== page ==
Performance was a week-long photo exhibition and event frequented by drinkers, karaoke singers and passers by. The gallery come bar (Snack Ayumi) is a windowless room at the base of a nondescript building that faces a rallying point for local gangsters soon to be demolished. At one point an off-duty detective dropped by, but was only interested in the drinking room opposite and their clientele. Everyone around here though keeps to themselves. ‘Snack’ is a short-hand for “camaraderie”—a place of escape for meeting friends, old and new. The space itself is like someones living room, with a TV to one side and a sound system in the other playing any song imaginable.
Performance featured a collection of images that treated photography as raw material. Framed photographs sit on top of images tapped to the wall, conscious of their own place and composition as well as the spread of old wallpaper, yellowed switches and extract fans images. Like the room itself, images were of isolated detail. They looks closer in the midst of ‘action’ now separated by will and the camera frame, with the focus of attention railing against the frame’s immediate surroundings.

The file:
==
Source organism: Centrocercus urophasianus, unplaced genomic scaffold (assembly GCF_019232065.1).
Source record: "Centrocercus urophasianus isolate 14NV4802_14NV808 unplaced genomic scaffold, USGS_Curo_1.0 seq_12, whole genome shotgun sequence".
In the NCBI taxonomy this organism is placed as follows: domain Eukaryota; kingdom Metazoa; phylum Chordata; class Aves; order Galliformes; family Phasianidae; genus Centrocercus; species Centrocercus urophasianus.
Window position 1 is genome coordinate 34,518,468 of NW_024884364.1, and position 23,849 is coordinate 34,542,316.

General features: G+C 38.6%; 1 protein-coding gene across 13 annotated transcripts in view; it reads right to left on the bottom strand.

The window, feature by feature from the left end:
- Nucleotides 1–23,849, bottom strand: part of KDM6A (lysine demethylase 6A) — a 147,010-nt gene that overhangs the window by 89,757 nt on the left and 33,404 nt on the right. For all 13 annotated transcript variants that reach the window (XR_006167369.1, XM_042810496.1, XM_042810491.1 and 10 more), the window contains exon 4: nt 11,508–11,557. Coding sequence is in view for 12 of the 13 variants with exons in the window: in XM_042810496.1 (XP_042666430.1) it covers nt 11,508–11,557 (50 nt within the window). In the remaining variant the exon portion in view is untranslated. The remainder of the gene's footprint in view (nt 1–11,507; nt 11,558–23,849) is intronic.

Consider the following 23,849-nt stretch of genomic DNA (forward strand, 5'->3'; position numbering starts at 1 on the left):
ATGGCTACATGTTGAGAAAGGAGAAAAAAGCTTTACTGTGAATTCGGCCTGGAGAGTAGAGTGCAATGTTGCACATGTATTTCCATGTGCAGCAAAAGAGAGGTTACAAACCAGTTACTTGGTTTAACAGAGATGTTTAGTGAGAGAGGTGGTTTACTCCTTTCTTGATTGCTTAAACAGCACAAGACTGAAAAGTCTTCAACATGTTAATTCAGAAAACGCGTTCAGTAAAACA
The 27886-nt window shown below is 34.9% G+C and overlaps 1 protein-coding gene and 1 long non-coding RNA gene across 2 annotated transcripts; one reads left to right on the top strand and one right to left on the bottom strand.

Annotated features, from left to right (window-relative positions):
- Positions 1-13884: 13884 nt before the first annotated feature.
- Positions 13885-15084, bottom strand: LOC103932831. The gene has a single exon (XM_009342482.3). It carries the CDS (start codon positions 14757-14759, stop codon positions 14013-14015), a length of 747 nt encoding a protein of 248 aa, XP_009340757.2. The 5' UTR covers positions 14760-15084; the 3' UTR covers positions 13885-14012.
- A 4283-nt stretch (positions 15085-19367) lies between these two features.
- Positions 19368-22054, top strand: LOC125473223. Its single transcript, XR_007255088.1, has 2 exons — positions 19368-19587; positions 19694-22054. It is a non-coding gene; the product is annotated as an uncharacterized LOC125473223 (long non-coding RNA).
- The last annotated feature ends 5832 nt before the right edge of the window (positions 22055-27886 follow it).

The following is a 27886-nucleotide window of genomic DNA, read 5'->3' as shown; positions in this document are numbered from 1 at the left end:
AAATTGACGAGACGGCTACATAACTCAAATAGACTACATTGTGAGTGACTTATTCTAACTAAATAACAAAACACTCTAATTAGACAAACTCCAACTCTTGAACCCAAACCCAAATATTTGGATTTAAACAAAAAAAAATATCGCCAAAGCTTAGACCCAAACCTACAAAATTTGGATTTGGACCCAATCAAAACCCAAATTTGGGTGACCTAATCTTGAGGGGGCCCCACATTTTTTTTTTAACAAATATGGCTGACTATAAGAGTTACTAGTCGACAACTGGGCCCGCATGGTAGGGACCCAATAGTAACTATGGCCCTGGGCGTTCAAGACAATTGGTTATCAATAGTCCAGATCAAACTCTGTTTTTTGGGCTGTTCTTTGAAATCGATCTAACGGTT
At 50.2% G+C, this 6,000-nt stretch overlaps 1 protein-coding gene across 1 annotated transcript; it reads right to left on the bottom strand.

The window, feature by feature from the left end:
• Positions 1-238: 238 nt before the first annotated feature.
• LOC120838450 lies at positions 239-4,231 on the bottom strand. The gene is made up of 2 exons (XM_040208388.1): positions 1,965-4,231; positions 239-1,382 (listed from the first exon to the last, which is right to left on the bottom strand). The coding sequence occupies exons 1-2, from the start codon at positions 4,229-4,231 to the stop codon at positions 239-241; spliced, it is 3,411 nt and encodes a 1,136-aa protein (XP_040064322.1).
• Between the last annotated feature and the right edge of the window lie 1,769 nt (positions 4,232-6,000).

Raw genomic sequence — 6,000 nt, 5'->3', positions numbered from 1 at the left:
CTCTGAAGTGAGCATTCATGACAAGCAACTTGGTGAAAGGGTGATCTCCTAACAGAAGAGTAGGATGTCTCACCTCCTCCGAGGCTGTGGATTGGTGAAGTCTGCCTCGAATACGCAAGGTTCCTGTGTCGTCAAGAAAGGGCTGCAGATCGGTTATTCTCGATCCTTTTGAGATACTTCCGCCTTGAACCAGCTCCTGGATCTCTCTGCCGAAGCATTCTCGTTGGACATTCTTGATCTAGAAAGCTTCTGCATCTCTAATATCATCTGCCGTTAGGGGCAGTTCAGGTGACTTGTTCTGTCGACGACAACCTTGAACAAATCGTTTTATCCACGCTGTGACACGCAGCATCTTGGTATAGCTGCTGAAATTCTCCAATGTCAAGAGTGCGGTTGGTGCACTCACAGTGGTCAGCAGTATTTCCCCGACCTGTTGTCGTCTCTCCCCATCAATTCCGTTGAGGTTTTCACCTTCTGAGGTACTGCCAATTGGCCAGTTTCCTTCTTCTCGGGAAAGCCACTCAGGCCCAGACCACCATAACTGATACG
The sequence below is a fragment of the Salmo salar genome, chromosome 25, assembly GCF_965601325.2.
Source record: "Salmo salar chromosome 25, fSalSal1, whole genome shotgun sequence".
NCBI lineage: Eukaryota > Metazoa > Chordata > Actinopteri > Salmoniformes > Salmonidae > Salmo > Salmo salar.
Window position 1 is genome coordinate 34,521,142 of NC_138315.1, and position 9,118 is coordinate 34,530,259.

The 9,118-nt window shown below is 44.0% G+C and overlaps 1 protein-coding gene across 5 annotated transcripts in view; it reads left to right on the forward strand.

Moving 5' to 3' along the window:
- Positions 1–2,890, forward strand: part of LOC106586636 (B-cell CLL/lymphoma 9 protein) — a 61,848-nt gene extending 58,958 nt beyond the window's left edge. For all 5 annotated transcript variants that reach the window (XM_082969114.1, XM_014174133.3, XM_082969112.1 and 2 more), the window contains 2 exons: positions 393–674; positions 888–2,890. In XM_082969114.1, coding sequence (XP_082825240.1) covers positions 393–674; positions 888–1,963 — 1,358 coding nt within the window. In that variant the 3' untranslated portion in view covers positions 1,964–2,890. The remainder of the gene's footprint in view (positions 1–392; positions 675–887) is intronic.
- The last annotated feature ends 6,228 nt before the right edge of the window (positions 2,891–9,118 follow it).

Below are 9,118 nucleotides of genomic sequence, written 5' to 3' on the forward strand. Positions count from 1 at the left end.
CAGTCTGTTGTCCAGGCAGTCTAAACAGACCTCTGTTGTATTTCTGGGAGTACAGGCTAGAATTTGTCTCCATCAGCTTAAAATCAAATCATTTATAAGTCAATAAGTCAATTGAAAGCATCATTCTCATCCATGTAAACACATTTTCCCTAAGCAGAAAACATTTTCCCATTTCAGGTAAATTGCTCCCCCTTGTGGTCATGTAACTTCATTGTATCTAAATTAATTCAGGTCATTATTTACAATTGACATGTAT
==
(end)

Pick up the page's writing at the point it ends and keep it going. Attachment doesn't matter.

The show was a tug of war between things placed in the world on purpose or things chanced-upon. Images were active and reactive, staged or framed as such. They drew on fabrication and the redundancy of worldliness where things are seen as relative to one another, or lacking any sense of relativity. They appeared close and connected when in fact they can be anything but.
In the show’s background played a soundtrack of spoken word recordings that tracked another slice of surrounding madness and delirium—Albino Amphibian Dream Diary, a half-remembered dream reimagined by someone that collects reptiles; Modern Lovers, the delusion of a stalker; and The Fifth Floor, where brothel and hotel are one and the same.
During the day the space served as a gallery, and at night Snack Ayumi returned to normal with the work left hanging in place. Yet for those that visited the exhibition, the gallery became a meeting spot and space of discussion—topics as varied as daytime TV drama and Lucy Lippard’s Six Years (1973) . The show’s motif (actress Nagisa Katahira) came from the television drama Stewardess Monogatari (A Stewardess’ Story) and served as a keyframe for the nature of incidental things, the delusion of seeing and being seen, anonymity, and the exhibition as a place that fostered a community of likemindedness.
Spoken-word recordings by Kaseo Beuys,
– Albino Amphibian Dream Diary (unpublished)
– Modern Lovers, in ‘Ghostly’, Issue 5 of Organs Everywhere (2017)
– The Fifth Floor, features an extract from The Lazarus Project by Alexander Hemon, London: 2009 (123-124)
Stewardess Monogatari (A Stewardess’ Story) Serial drama on TBS (1983-84)